Column on Elitism, Good and Bad

Elites, Good and Bad
Tibor R. Machan
Democrats are all bent out of shape about how to think about elites–the
group in society that claims to be superior to the rest of us. Senator
Obama is dubbed an elitist for saying that many turn to religion out of
frustration. Senator Clinton is trying to flee her own elitist legacy,
what with an education from various elite institutions. So what is so bad
about being a member of the elite?
In many previous ages and even now in many regions of the globe certain
people were deemed to be above the rest, as a matter of their birthright.
They were and are considered to be part of the natural aristocracy–rulers
by excellence! This means that they need accomplish nothing at all to rank
high among human beings. The feudal system is rife with this notion, as
are many other in which class warfare is afoot.
But there can be aristocrats who deserve their higher standing in society.
This would arise from having achieved something worthwhile, such as a
great scientific discovery, an engineering or some kind of artistic feat.
Such accomplishments would ordinarily gain a person recognition and even
standing in a community. And so one could join the aristocracy or elite
without the fiction of having inherited it in some mysterious, mythical
Trouble is that when the semi-official philosophy in the land is
egalitarianism, even this sort of elitism is frowned upon. No one is
supposed to be regarded as having higher rank than anyone else–that is
one thesis of egalitarianism. And among liberal democrats this philosophy
is rampant–nearly everyone gives it lip service even when it is totally
absurd (such as the folks do at National Public Radio, which is one of the
snootiest organizations in the country).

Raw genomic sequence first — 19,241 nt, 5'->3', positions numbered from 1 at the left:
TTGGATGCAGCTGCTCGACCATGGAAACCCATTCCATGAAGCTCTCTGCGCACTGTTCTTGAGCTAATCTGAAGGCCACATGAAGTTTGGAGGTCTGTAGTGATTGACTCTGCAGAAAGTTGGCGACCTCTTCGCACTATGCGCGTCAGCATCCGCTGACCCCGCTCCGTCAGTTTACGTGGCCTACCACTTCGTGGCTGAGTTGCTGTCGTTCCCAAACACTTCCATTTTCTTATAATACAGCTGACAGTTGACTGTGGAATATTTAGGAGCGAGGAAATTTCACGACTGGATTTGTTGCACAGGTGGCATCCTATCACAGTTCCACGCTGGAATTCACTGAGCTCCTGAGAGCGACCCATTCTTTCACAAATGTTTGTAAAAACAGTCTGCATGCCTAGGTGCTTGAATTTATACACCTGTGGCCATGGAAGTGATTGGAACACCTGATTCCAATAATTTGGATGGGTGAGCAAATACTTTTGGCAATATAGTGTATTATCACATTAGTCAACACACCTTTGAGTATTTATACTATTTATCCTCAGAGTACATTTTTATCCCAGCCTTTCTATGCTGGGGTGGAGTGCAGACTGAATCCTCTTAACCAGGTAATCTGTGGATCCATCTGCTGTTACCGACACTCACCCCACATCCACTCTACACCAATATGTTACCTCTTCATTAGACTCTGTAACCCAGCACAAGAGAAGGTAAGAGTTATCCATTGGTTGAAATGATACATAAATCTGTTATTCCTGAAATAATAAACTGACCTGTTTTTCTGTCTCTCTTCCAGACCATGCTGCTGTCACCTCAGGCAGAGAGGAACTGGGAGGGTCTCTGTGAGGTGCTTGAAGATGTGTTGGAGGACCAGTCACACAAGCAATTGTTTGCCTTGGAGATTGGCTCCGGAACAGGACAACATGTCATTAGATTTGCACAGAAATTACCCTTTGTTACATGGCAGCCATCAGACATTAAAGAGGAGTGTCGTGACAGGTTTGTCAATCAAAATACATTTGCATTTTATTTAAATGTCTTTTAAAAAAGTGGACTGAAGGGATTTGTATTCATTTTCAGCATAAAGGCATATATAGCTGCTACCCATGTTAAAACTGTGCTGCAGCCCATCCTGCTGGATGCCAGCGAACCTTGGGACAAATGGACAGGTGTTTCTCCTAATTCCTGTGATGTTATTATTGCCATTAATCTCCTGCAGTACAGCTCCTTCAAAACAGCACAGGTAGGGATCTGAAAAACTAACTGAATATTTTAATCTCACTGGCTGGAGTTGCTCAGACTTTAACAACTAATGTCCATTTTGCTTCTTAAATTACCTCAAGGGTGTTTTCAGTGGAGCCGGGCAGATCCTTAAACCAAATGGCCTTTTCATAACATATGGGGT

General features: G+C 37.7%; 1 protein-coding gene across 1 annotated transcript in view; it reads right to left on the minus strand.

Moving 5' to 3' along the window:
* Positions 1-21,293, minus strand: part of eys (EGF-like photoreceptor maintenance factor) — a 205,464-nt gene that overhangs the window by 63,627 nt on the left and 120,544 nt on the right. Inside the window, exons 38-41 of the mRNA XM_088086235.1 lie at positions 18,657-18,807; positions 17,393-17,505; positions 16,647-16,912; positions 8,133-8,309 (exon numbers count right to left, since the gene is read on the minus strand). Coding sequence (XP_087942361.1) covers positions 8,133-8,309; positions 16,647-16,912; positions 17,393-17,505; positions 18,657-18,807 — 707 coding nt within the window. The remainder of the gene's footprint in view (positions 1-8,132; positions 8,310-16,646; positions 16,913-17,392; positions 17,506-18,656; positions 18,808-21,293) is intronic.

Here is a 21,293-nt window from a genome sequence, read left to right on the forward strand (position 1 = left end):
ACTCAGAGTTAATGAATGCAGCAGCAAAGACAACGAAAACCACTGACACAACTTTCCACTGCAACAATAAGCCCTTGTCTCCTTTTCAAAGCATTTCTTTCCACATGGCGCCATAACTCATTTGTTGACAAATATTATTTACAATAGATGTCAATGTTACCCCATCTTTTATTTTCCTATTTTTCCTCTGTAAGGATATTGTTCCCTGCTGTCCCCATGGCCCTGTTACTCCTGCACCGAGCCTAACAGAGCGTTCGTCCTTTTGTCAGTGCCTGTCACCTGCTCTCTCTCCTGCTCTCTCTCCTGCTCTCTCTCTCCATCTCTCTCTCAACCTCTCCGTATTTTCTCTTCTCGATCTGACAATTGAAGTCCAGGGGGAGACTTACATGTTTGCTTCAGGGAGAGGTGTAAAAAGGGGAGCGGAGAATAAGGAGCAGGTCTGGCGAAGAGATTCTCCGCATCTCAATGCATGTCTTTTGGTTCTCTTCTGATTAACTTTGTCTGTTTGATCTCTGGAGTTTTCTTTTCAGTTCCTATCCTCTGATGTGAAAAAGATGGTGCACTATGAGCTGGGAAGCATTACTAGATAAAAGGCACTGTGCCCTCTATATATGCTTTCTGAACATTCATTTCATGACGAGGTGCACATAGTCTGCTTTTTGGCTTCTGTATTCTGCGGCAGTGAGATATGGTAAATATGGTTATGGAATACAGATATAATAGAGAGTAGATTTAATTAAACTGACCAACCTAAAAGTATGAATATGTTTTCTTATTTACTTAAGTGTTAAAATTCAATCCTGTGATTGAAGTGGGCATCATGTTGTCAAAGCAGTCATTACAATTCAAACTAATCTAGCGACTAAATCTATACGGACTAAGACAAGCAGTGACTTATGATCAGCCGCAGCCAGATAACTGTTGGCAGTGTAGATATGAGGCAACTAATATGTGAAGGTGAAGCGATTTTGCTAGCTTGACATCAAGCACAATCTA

Many trendy notions contribute to the mess–for example, relativism and
subjectivism about values. If what makes something worthwhile is only a
matter of a subjective feeling–some simply like it more than other
things–there can hardly be any rational reason for attributing to it
higher rank than to competing accomplishments. If it is all relative
whether one deserves the Nobel Prize in economics or physics, then the
idea that the achievements of these people are superior to that of others
and the prize is deserved make no sense. Thus, egalitarianism must rule!
Everything people do is of equal worth or, indeed, worthless. The very
idea of “worth” becomes meaningless since no objective standards are
supposed to exist by which to assess what we do in any realm at all.
Post-modernism, which is but a recent version of subjectivism and
relativism, also produces this egalitarian outlook. It is all a matter of
how you look at it, you see, so how could anything really be a more
worthwhile achievement than something else?
Clearly the liberal democratic ethos embraces some of these ways of
thinking about the world and about human conduct. For example, all of the
poor are equally deserving, never mind how they got to be poor. All of the
sick, too, are equally deserving of support, never mind how they got sick
(say by accident or because they acted recklessly). No one is a failure in
school or at work, only impaired somehow. No one is at fault in a divorce!
And so forth and so on.
When these views dominate in a community, such as in the Democratic Party,
any type of aristocracy or elitism is a liability and those who wish to
flourish–to win votes for example–must reject any thought of earned
merit by anyone. That is just what we now witness with Senators Obama and
Clinton, a desperate effort to deny any kind of special achievement, even
while they both contend, paradoxically, that they deserve to become
president of the United States of America because of their superior
judgment and character!
Elitism, however, is actually quite all right when it involves earning
one’s high rank, in science, the arts, athletics, and in other spheres
where human beings set out to triumph. But an ultimately condescending
egalitarianism obscures this fact. The phony humility of such
egalitarianism aims to deny something entirely unavoidable in human
affairs, namely, that some do better than others and thus deserve more!
Those will be the accomplished elite and no effort to deny this fact will
manage to actually avoid it. Such denial will merely produce confusion and
contradiction, neither of which reaps any benefit at all.

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